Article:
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Familial Clustering of Systemic Lupus Erythematosus in the Cayman Islands

Objective: To describe the unusual clustering of systemic lupus erythematosus (SLE) in a family from the Cayman Islands.
Method: An observational retrospective study of SLE was done following an index case of mixed connective tissue disease in a 51-year old West Indian woman of African descent. Her two daughters of the same father, who is of Cayman Islands origin, were also diagnosed with SLE. A family tree was subsequently drawn up to 1890 to identify other cases in the same family.
Results: There were 13 cases identified and all occurred between the 6th and the 8th generation. A family tree linked all cases to a man from the Cayman Islands who died in 1890. The nine cases with full medical records showed eight females and one male (8:1). The mean age at diagnosis was 29 years; polyarthritis occured in all nine patients (100%), kidney involvement in 6/9 (66.6%), skin rash in 6/9 (66.6%), pleuritis and pericarditis in 6/9 (66.6%) and anaemia in 6/9 (66.6%). The autoantibodies were mainly ANA in all patients (100%) and anti-dsDNA in 8/9 (88.8%).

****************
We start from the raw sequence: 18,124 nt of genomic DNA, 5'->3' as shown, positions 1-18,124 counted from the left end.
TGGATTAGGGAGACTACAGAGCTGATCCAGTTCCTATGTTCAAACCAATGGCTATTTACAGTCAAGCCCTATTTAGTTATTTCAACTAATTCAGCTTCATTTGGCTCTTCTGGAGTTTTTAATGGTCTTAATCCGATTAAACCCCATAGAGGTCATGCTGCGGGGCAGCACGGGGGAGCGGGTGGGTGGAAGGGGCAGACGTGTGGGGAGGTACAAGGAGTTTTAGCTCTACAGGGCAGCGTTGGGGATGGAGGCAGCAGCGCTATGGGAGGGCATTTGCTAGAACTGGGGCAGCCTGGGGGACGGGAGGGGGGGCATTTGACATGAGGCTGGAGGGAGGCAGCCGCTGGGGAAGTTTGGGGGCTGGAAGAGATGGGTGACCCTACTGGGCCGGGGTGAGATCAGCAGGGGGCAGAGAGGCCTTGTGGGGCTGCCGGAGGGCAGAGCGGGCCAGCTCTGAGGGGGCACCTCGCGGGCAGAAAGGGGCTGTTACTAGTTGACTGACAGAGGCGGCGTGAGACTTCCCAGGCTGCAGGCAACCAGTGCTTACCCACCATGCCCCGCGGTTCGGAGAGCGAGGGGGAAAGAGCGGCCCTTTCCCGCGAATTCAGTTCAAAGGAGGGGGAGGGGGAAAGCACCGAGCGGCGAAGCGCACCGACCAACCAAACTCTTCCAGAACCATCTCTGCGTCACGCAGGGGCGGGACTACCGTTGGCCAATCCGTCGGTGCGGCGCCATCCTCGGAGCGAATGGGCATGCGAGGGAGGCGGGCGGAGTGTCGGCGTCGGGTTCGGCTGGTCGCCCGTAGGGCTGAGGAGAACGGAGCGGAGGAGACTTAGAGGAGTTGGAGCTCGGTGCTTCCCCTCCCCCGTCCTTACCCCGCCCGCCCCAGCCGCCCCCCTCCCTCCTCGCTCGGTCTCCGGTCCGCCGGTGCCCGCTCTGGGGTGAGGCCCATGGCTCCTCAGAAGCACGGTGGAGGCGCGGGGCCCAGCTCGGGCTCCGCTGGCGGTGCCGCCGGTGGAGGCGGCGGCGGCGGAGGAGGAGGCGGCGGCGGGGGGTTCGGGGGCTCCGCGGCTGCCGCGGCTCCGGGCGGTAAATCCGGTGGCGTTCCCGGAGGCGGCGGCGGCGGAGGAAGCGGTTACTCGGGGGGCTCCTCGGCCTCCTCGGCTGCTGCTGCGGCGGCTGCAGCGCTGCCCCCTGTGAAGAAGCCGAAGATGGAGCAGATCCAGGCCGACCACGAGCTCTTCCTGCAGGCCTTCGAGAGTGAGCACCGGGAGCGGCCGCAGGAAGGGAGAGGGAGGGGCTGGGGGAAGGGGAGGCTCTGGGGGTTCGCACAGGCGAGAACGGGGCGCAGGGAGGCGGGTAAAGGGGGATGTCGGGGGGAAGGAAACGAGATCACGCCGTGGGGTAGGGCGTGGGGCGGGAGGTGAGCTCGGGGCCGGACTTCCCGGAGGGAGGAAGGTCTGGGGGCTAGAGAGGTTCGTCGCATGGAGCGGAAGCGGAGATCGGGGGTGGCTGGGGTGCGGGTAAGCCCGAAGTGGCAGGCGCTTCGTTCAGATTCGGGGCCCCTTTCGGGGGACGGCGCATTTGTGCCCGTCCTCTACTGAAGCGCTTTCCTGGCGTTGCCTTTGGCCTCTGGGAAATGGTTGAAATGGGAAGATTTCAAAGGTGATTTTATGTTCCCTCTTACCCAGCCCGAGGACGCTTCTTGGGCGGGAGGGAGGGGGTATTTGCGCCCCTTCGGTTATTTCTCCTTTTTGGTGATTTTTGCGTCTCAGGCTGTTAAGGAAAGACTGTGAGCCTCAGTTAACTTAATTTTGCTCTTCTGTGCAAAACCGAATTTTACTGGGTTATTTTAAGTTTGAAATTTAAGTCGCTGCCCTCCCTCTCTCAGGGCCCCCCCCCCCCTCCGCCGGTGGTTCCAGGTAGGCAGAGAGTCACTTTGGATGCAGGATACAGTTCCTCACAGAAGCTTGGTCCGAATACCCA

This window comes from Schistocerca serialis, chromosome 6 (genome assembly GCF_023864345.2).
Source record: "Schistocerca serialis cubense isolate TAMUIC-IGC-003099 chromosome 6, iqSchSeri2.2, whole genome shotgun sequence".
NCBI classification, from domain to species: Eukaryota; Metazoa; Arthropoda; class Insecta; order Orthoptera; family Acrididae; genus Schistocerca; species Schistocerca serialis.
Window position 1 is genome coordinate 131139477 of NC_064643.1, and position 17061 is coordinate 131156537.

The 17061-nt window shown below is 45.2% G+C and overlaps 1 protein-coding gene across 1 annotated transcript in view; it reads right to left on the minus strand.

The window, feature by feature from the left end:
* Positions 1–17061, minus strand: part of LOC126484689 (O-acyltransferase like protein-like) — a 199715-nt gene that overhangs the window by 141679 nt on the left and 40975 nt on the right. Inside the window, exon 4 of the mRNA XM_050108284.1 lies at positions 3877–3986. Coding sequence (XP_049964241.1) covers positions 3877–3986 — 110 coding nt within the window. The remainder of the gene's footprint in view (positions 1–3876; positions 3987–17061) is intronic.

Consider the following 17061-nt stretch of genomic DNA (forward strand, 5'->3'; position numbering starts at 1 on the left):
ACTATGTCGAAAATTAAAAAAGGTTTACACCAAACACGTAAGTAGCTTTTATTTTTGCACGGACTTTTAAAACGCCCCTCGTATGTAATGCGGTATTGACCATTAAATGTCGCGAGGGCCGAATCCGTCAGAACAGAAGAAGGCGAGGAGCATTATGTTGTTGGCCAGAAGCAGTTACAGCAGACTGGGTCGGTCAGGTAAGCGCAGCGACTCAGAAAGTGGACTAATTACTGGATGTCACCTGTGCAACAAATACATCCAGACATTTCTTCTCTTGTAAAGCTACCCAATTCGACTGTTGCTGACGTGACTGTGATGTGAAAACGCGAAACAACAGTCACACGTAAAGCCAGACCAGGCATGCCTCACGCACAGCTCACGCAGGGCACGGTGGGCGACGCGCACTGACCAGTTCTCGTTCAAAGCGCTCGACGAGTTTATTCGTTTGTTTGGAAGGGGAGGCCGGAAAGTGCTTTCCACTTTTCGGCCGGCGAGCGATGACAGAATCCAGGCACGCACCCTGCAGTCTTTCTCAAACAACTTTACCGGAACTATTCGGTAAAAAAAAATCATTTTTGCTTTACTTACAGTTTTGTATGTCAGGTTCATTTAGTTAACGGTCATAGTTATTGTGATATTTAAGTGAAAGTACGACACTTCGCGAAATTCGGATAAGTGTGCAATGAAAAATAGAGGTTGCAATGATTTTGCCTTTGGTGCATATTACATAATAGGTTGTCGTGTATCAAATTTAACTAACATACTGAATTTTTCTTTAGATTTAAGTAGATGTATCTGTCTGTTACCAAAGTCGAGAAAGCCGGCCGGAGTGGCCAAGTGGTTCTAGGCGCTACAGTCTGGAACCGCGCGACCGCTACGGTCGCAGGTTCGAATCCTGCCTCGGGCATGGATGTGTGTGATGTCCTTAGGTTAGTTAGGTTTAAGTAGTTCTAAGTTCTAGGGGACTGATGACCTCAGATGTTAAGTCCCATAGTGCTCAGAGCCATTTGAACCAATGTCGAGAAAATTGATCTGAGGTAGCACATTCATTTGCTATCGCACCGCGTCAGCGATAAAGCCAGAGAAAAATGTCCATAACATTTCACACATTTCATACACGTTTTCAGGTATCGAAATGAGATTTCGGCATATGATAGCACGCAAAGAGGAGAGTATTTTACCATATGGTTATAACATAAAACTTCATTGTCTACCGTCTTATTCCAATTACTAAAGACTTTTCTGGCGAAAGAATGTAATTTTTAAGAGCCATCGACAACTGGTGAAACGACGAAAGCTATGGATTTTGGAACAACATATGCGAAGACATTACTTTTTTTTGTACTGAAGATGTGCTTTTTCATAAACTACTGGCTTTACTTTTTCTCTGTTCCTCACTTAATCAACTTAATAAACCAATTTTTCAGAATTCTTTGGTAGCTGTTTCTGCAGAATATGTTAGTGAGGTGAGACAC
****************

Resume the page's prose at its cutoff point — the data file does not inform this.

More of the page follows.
Conclusion: The unusual extensive familial clustering in this study represents the first to be described in a West Indian population where SLE is most prevalent and may suggest a genetic predisposition.
30 Jul, 2013
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e-Published: 10 Jun, 2014
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